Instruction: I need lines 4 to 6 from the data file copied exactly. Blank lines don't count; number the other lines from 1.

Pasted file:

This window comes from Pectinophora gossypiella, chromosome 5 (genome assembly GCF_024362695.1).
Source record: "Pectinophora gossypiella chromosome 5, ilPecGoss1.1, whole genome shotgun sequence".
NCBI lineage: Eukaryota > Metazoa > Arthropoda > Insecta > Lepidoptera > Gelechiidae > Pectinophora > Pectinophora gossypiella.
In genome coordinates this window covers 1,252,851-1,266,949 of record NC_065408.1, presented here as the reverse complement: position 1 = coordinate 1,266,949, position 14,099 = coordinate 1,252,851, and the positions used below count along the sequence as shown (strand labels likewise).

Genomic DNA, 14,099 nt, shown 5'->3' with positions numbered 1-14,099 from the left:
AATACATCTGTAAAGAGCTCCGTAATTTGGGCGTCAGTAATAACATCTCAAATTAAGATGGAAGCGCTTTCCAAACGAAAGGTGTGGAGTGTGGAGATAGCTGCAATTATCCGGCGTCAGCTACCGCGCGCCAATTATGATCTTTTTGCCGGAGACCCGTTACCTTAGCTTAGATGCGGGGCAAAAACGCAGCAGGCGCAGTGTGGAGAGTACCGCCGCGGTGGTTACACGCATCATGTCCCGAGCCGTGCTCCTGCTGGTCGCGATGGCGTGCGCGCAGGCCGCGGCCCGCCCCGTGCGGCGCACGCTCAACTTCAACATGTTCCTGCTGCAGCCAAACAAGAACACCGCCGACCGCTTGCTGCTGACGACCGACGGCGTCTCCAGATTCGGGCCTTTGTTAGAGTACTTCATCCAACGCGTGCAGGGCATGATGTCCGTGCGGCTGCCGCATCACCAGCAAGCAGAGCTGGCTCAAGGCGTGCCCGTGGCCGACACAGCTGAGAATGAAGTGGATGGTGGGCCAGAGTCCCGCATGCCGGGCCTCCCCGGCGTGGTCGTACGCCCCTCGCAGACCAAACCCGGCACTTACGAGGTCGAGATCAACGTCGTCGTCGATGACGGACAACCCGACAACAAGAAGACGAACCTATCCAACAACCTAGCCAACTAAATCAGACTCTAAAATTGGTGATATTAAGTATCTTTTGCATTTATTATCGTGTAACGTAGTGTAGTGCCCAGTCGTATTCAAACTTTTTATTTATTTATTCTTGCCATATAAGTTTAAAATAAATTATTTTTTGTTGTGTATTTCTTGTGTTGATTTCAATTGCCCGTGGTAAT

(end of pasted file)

In genome coordinates this window covers 1,252,851-1,266,949 of record NC_065408.1, presented here as the reverse complement: position 1 = coordinate 1,266,949, position 14,099 = coordinate 1,252,851, and the positions used below count along the sequence as shown (strand labels likewise).

Genomic DNA, 14,099 nt, shown 5'->3' with positions numbered 1-14,099 from the left:
AATACATCTGTAAAGAGCTCCGTAATTTGGGCGTCAGTAATAACATCTCAAATTAAGATGGAAGCGCTTTCCAAACGAAAGGTGTGGAGTGTGGAGATAGCTGCAATTATCCGGCGTCAGCTACCGCGCGCCAATTATGATCTTTTTGCCGGAGACCCGTTACCTTAGCTTAGATGCGGGGCAAAAACGCAGCAGGCGCAGTGTGGAGAGTACCGCCGCGGTGGTTACACGCATCATGTCCCGAGCCGTGCTCCTGCTGGTCGCGATGGCGTGCGCGCAGGCCGCGGCCCGCCCCGTGCGGCGCACGCTCAACTTCAACATGTTCCTGCTGCAGCCAAACAAGAACACCGCCGACCGCTTGCTGCTGACGACCGACGGCGTCTCCAGATTCGGGCCTTTGTTAGAGTACTTCATCCAACGCGTGCAGGGCATGATGTCCGTGCGGCTGCCGCATCACCAGCAAGCAGAGCTGGCTCAAGGCGTGCCCGTGGCCGACACAGCTGAGAATGAAGTGGATGGTGGGCCAGAGTCCCGCATGCCGGGCCTCCCCGGCGTGGTCGTACGCCCCTCGCAGACCAAACCCGGCACTTACGAGGTCGAGATCAACGTCGTCGTCGATGACGGACAACCCGACAACAAGAAGACGAACCTATCCAACAACCTAGCCAACTAAATCAGACTCTAAAATTGGTGATATTAAGTATCTTTTGCATTTATTATCGTGTAACGTAGTGTAGTGCCCAGTCGTATTCAAACTTTTTATTTATTTATTCTTGCCATATAAGTTTAAAATAAATTATTTTTTGTTGTGTATTTCTTGTGTTGATTTCAATTGCCCGTGGTAAT